Firearm Training: Realistic Practice

by
posted on March 6, 2020
sheriff-jim-5-28-15.jpg (5)

One of the values of attending a good defensive training school is the realization that the necessary shooting skills are not going to be acquired overnight. A good school shows the student a good way to accomplish the task and gives them skills they can practice at home. 

Sadly, the new shooter who isn’t able to attend professional training is often left with trying to develop skills based upon well-meaning advice from others and some videos on the internet—neither of which may be of any value. And the biggest mistake that they seem to make is trying to do too much too fast.

They seem to think that shooting fast is the most important thing. They get close to the target and go as fast as they can. Sadly, that close-range target often looks like it was shot with a shotgun, with bullet holes scattered all over everywhere.

I don’t mean to sound radical, but I have a better idea. Instead of working for speed, the shooter should be working for accuracy. He or she should shoot slow enough that every bullet fired should strike somewhere in an 8-inch vital zone. He or she should make the commitment to only speed up and/or create distance when able to keep all hits in that vital zone of the target.

A serious commitment to this practice will force the new shooter to learn to manage the trigger and sights properly. Sloppy shooting won’t get the job done. Fast misses don’t impress anyone.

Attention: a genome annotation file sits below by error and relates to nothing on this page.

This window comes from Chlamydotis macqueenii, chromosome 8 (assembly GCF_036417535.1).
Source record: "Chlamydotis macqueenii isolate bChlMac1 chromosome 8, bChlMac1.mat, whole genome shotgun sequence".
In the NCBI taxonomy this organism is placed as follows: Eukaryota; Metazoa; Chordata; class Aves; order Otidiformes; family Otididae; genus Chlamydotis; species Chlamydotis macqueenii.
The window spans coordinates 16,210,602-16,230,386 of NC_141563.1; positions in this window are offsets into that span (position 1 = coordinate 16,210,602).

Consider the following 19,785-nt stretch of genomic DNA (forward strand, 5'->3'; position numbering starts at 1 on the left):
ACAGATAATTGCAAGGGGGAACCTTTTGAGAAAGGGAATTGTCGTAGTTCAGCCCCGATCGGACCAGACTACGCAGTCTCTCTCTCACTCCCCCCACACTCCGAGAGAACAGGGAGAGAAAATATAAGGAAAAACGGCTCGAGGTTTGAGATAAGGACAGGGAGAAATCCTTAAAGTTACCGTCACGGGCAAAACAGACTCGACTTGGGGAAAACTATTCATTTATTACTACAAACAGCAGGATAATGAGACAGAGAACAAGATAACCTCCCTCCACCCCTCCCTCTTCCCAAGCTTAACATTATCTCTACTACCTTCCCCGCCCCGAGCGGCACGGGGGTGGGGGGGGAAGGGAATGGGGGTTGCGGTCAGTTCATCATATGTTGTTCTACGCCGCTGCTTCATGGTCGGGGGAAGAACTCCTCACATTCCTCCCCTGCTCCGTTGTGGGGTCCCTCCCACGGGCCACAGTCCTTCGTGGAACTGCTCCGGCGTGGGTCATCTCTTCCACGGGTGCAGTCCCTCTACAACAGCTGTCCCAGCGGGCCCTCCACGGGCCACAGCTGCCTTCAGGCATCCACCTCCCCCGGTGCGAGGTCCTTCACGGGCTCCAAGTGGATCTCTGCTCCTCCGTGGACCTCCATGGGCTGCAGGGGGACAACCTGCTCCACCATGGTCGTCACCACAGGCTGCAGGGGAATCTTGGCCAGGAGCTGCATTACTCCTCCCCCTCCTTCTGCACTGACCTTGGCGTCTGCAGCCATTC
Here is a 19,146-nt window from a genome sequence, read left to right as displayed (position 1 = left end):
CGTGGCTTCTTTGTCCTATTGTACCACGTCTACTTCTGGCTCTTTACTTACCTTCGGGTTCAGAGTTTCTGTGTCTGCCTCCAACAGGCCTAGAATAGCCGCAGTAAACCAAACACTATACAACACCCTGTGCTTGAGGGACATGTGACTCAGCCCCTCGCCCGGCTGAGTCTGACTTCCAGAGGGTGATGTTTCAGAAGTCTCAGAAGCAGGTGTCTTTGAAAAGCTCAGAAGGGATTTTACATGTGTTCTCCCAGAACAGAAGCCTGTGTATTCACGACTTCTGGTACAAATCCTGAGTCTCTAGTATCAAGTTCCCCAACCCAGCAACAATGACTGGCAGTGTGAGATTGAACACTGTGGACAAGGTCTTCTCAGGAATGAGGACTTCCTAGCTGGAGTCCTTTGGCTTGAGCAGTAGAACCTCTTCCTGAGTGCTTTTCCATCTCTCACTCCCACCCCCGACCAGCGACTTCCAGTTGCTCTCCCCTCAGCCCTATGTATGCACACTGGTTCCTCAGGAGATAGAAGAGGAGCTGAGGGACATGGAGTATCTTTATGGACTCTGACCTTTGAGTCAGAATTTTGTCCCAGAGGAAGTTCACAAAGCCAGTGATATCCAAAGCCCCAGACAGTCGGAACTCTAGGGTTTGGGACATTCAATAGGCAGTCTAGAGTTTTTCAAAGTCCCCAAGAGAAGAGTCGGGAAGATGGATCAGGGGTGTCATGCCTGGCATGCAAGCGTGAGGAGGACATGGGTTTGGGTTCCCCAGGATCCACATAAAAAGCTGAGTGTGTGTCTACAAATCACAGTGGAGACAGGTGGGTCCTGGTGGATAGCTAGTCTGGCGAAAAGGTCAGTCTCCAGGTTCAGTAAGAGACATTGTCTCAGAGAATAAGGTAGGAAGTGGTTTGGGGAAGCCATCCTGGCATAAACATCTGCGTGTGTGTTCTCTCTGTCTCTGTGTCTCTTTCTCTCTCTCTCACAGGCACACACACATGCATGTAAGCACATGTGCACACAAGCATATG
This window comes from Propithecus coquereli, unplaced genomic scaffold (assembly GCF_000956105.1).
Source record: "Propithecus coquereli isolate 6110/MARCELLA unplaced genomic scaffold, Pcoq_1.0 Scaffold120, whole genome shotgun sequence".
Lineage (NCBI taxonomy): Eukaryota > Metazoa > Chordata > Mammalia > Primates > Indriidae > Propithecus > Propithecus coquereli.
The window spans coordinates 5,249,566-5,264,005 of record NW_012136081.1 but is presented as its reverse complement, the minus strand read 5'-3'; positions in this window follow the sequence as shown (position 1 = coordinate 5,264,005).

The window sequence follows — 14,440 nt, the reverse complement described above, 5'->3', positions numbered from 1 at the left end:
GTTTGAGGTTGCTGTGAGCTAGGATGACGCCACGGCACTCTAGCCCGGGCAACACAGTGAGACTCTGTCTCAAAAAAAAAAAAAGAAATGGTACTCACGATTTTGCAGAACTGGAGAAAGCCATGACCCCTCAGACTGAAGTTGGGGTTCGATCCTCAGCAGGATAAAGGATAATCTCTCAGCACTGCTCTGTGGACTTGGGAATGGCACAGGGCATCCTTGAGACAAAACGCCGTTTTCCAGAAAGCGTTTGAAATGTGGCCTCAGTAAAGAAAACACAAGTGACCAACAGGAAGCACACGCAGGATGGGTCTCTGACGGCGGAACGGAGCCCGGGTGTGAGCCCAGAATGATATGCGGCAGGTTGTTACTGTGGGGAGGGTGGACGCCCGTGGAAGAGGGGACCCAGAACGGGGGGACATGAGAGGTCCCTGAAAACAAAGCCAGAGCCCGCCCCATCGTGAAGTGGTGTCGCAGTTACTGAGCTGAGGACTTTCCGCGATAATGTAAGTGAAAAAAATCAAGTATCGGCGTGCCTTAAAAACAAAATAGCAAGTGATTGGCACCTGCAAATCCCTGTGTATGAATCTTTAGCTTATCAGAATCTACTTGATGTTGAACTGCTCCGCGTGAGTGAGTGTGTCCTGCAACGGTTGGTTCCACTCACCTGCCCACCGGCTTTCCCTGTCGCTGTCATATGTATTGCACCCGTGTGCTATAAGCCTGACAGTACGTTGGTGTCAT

That’s the assignment for success—shoot as slowly and deliberately as necessary to put every single shot in the center of the target. Speed and distance are only increased in direct relation to the ability to get center hits.

The new shooter quickly learns that important shooting skills are not something that are going to be learned with just a few leisurely trips to the range. They will also develop a huge degree of confidence knowing it is possible to hit what they shoot at, virtually every time. 

Latest

shooter at the range
shooter at the range

Skills Check: Present Arms

We refer to the draw stroke as the presentation at Gunsite. It’s a better explanation than simply “drawing” the pistol, because it describes the act of presenting the pistol from the holster to the target or threat. In our “basic,” five-day pistol class we expect students to present the pistol and make hits on targets from 3 to 7 yards away in 1.5 seconds. Most students can do this in two or three days of training.

First Look: Springfield Armory Hellcat Pro 9 mm Pistol with Shield Red-Dot Optic

Springfield Armory now offers its popular Hellcat Pro 9 mm pistol with a factory-installed Shield SMSc red-dot optic.

Henry Celebrates 25 Years of Gunmaking with Limited-Edition Rifles

Two limited-edition rifles celebrating 25 years for Henry are being released.

First Look: Elite Survival Systems Hip Gunner Pack

Carry your defensive firearm with you in a pack, without carrying off-body.

Mental Focus vs. Mental Awareness

Shooting at the very edge of your skills envelope requires tremendous mental focus and well-developed shooting awareness. However, some shooters believe that shooting awareness and mental focus are one in the same. They are not. Using pistol shooting (combat or competition) as an example, what is the difference between the two and how can it help you hone your shooting skills to a razor’s edge?

First Look: PHLster Holsters Modular Wedge Kit

Mix and match these soft and durable foam pieces for a perfect holster fit.

Interests



Get the best of Shooting Illustrated delivered to your inbox.